32 Mice in two weeks REQUIRED some RV Repair!
I compounded things by not doing anything about it for a couple years. I learned to regret that!
If you're thinking that, if you wait a bit things will heal themselves, I can assure you, that ain't gonna happen! Usually, the longer you wait, the uglier the situation gets!
What was the "defect" that required an RV Repair?
So, again, what's the RV Repair problem?
Where that 10" rise was made there was no bulkhead! That area, the full width of the trailer, 10" or so in height, and facing into the wind going down the road, was covered, only, with the black, coated fabric they use to weather proof the bellies on a lot of rigs. Nothing substantial, just fabric folded up to the higher area in front and stapled in place!
It gets worse! Where the drive shaft for the slide had to penetrate to the rear beam, the pass-through was executed by simply ripping a hole in the fabric! geez! A real strong engineering effort, don't you think? An RV Repair was absolutelynecessary, and fast! The mice were mounting a virtual invasion!
I guess the manufacturer figured nobody would look that close underneath the rig. I am embarrassed to say they were right! I failed to make a close enough inspection of a brand new rig. Shame on me! Well, that won't happen again!
The poor design and execution provided an unrestricted entrance for mice via a virtual mouse highway into the interior of the fifth wheel. I trapped 32 mice in a 14 day period. Yuck! Double Yuck even! Sheesh! #%$@ Zing!
Cowboys may not be known for real strong hygiene but even we don't like mouse poop all over everything!
Can I say I was not a happy fella? Brand new rig and it was stinking like a mouse farm.
The damage was so extensive I had to completely strip and redo the belly of the rig in a pretty major RV Repair. There was a lot of "Blue" smoke coming out from under the rig that day I can tell you!
In addition to all that, I found that where the rear slide beam passed through the left side frame, the gap was way to wide to exclude mice. So, while I had everything apart I cut a U shaped piece of sheet metal and screwed it to the inside of the frame around the beam, tightening that space up to less than an 1/8".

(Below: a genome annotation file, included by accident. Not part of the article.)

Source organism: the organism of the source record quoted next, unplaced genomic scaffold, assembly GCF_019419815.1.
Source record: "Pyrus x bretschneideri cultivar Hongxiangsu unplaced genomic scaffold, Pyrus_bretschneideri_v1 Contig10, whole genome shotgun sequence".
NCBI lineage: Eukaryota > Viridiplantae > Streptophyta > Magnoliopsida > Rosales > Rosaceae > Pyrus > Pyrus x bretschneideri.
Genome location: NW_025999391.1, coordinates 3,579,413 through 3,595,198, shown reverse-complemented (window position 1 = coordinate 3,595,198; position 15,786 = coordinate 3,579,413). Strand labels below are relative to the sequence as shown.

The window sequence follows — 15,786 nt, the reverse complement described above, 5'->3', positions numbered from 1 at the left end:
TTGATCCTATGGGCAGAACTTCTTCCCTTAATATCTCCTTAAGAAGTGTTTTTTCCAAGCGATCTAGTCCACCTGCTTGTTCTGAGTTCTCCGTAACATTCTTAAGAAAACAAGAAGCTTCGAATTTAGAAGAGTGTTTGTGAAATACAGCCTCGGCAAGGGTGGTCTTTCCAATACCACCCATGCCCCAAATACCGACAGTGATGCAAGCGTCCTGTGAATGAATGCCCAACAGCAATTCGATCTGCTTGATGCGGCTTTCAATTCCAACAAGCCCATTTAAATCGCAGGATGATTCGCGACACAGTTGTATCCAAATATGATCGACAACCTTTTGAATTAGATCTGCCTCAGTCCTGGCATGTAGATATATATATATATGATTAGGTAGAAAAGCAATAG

That big, gaping 6' by 10" hole remained to be dealt with.
I cut two plywood panels to secure in place. The larger covered the majority of the space. The smaller piece was to be notched and fitted around the slide drive shaft. I secured them in place with self drilling screws.
Easy! Cowboy ingenuity!
I found 2 PVC plumbng fittings that would sleeve or nest together. I cut them in half, lengthwise. The first was set intothe plywood bulkhead, reassembling the cut halves around the shaft. The larger end to the rear, the smaller end toward the front. I siliconed it in place, in a properly sized hole, precut into the bulkhead.
The second PVC fitting, also cut in half lengthwise, was reassembled around the shaft and sleeved over the first fitting.I set it so that it was just shy of hitting bottom on the first fitting. It was set in place with a good bed of silicone and secured with a common stainless steel hose clamp.
With that all done I took a can of Great Stuff sealing foam and went over the underbelly of the rig, filling any hole I thought even an anorexic mouse might squeeze through!
You can seal your rig against vermin. It just takes some effort, a bit of materials and some more of the 6P's!(Proper Preparation Prevents Pathetically Poor Performance)
Too bad the manufacturer couldn't have taken the five minutes it would have taken to do it properly in the factory when the rig was being built.
Pretty sad when a feeble minded, cranky old geezer can outperform those high end engineers ain't it? Or maybe it's just the accountants? Trying to squeeze all the blood they can out of a nickle? Either way it's a poor way of doin' business!
Hopefully they'll someday learn to take a little more pride in their work, and see their way to do without the $3 or $4 extra profit they made on this rig, by doing it wrong!
Until then, I guess we'll just have to Cowboy Up! and do the RV Repair of their screwups ourselves!
With the RV Repair completed, everything cleaned up, and a few bounce dryer sheets spread around to repel any other mice that managed to wiggle past the defenses, the stink was gone and I haven't had a mouse, inside, in more than two years!
I did this RV Repair / RV Maintenance a couple of years ago so I can tell you, while it may not be pretty, that slide has been in and out a lot of times so I can say, with little fear of contradiction, this fix will work and hold up pretty well!
Look under your rig. If you have the same sort of situation and are dealing with the same, unwanted, mouse farm, this is a good way of curing that little unpleasantness.
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Jeb Taylor Western Series